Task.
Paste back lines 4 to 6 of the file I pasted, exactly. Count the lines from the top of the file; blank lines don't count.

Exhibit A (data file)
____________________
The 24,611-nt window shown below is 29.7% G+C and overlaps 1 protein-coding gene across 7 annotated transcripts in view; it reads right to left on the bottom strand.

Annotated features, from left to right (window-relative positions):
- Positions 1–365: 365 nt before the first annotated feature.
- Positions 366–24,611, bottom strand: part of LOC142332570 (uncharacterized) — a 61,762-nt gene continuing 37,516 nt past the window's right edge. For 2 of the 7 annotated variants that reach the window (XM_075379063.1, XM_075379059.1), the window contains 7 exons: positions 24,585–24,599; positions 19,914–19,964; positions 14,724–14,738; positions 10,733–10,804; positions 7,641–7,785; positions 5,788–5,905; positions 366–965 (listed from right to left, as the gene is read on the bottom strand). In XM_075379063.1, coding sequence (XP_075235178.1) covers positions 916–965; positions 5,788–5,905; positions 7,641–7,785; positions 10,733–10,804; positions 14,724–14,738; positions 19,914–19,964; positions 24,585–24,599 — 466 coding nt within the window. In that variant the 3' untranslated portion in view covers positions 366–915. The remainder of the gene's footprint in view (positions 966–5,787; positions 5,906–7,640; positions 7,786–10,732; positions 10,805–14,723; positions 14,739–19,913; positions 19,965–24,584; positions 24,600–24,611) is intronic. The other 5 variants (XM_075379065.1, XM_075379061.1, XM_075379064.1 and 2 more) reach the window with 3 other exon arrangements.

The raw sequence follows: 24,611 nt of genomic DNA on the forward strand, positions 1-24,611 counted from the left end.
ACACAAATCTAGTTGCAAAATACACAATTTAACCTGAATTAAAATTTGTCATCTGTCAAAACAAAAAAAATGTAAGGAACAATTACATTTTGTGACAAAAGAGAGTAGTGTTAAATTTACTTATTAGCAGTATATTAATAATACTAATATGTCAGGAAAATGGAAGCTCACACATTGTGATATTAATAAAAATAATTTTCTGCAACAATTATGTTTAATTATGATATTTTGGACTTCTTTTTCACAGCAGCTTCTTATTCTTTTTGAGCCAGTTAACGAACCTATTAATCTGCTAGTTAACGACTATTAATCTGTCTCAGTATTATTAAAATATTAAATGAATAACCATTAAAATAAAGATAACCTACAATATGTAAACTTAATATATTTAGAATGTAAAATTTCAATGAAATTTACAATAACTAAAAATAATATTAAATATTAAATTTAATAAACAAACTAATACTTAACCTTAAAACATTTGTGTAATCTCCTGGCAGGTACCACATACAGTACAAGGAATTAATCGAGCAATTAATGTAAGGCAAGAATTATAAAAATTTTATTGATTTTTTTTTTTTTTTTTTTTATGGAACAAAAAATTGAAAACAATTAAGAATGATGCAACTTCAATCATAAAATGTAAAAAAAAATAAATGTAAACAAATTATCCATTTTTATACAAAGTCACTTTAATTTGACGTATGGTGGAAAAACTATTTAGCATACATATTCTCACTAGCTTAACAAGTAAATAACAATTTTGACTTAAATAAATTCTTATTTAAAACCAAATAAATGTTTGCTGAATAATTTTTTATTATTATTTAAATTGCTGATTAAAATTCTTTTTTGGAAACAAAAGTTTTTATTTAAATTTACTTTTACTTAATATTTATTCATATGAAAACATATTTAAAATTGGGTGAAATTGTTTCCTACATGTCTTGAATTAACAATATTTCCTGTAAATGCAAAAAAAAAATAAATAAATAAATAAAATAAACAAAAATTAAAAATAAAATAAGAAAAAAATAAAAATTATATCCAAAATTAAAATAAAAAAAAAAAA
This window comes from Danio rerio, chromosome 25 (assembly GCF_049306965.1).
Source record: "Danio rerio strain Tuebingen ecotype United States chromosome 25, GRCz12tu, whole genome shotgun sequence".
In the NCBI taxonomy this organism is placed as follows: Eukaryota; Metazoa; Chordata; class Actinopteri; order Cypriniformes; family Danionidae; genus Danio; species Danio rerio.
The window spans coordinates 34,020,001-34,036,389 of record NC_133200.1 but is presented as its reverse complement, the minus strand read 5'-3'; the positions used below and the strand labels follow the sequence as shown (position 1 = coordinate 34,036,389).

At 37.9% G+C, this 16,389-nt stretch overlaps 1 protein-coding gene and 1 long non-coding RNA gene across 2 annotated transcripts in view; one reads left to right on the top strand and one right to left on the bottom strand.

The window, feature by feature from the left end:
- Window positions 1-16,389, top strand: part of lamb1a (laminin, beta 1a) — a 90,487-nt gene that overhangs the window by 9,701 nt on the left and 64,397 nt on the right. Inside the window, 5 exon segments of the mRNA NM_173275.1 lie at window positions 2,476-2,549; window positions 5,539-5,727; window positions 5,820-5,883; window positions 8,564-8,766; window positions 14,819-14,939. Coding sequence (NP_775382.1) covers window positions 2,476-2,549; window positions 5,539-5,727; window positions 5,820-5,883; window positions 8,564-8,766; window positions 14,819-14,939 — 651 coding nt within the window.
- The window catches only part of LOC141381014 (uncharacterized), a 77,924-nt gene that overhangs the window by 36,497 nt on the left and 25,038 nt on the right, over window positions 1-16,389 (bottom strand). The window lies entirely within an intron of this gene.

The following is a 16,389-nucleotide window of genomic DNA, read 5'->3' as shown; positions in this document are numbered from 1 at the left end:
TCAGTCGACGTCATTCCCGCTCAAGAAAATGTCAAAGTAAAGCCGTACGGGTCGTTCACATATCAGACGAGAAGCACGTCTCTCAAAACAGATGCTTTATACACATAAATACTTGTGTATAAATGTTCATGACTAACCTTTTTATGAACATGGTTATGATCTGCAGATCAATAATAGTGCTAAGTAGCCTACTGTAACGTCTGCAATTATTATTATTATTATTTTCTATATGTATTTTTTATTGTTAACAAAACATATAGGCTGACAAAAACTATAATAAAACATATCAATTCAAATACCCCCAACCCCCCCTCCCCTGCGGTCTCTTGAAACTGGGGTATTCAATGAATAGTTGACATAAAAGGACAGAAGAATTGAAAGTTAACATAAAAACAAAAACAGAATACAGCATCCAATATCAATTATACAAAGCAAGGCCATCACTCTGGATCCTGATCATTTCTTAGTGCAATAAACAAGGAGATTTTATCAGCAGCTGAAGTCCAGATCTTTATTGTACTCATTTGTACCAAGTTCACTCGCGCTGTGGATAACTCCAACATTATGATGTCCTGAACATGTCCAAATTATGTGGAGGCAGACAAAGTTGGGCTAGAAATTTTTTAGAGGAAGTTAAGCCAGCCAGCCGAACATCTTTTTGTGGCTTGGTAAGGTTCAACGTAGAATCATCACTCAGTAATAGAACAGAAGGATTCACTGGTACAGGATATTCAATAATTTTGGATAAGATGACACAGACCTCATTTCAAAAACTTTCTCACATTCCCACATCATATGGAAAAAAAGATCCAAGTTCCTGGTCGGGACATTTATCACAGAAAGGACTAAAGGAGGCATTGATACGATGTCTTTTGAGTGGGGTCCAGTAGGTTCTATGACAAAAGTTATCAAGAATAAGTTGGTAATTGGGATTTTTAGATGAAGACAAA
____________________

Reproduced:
- Positions 366–24,611, bottom strand: part of LOC142332570 (uncharacterized) — a 61,762-nt gene continuing 37,516 nt past the window's right edge. For 2 of the 7 annotated variants that reach the window (XM_075379063.1, XM_075379059.1), the window contains 7 exons: positions 24,585–24,599; positions 19,914–19,964; positions 14,724–14,738; positions 10,733–10,804; positions 7,641–7,785; positions 5,788–5,905; positions 366–965 (listed from right to left, as the gene is read on the bottom strand). In XM_075379063.1, coding sequence (XP_075235178.1) covers positions 916–965; positions 5,788–5,905; positions 7,641–7,785; positions 10,733–10,804; positions 14,724–14,738; positions 19,914–19,964; positions 24,585–24,599 — 466 coding nt within the window. In that variant the 3' untranslated portion in view covers positions 366–915. The remainder of the gene's footprint in view (positions 966–5,787; positions 5,906–7,640; positions 7,786–10,732; positions 10,805–14,723; positions 14,739–19,913; positions 19,965–24,584; positions 24,600–24,611) is intronic. The other 5 variants (XM_075379065.1, XM_075379061.1, XM_075379064.1 and 2 more) reach the window with 3 other exon arrangements.

The raw sequence follows: 24,611 nt of genomic DNA on the forward strand, positions 1-24,611 counted from the left end.
ACACAAATCTAGTTGCAAAATACACAATTTAACCTGAATTAAAATTTGTCATCTGTCAAAACAAAAAAAATGTAAGGAACAATTACATTTTGTGACAAAAGAGAGTAGTGTTAAATTTACTTATTAGCAGTATATTAATAATACTAATATGTCAGGAAAATGGAAGCTCACACATTGTGATATTAATAAAAATAATTTTCTGCAACAATTATGTTTAATTATGATATTTTGGACTTCTTTTTCACAGCAGCTTCTTATTCTTTTTGAGCCAGTTAACGAACCTATTAATCTGCTAGTTAACGACTATTAATCTGTCTCAGTATTATTAAAATATTAAATGAATAACCATTAAAATAAAGATAACCTACAATATGTAAACTTAATATATTTAGAATGTAAAATTTCAATGAAATTTACAATAACTAAAAATAATATTAAATATTAAATTTAATAAACAAACTAATACTTAACCTTAAAACATTTGTGTAATCTCCTGGCAGGTACCACATACAGTACAAGGAATTAATCGAGCAATTAATGTAAGGCAAGAATTATAAAAATTTTATTGATTTTTTTTTTTTTTTTTTTTATGGAACAAAAAATTGAAAACAATTAAGAATGATGCAACTTCAATCATAAAATGTAAAAAAAAATAAATGTAAACAAATTATCCATTTTTATACAAAGTCACTTTAATTTGACGTATGGTGGAAAAACTATTTAGCATACATATTCTCACTAGCTTAACAAGTAAATAACAATTTTGACTTAAATAAATTCTTATTTAAAACCAAATAAATGTTTGCTGAATAATTTTTTATTATTATTTAAATTGCTGATTAAAATTCTTTTTTGGAAACAAAAGTTTTTATTTAAATTTACTTTTACTTAATATTTATTCATATGAAAACATATTTAAAATTGGGTGAAATTGTTTCCTACATGTCTTGAATTAACAATATTTCCTGTAAATGCAAAAAAAAAATAAATAAATAAATAAAATAAACAAAAATTAAAAATAAAATAAGAAAAAAATAAAAATTATATCCAAAATTAAAATAAAAAAAAAAAA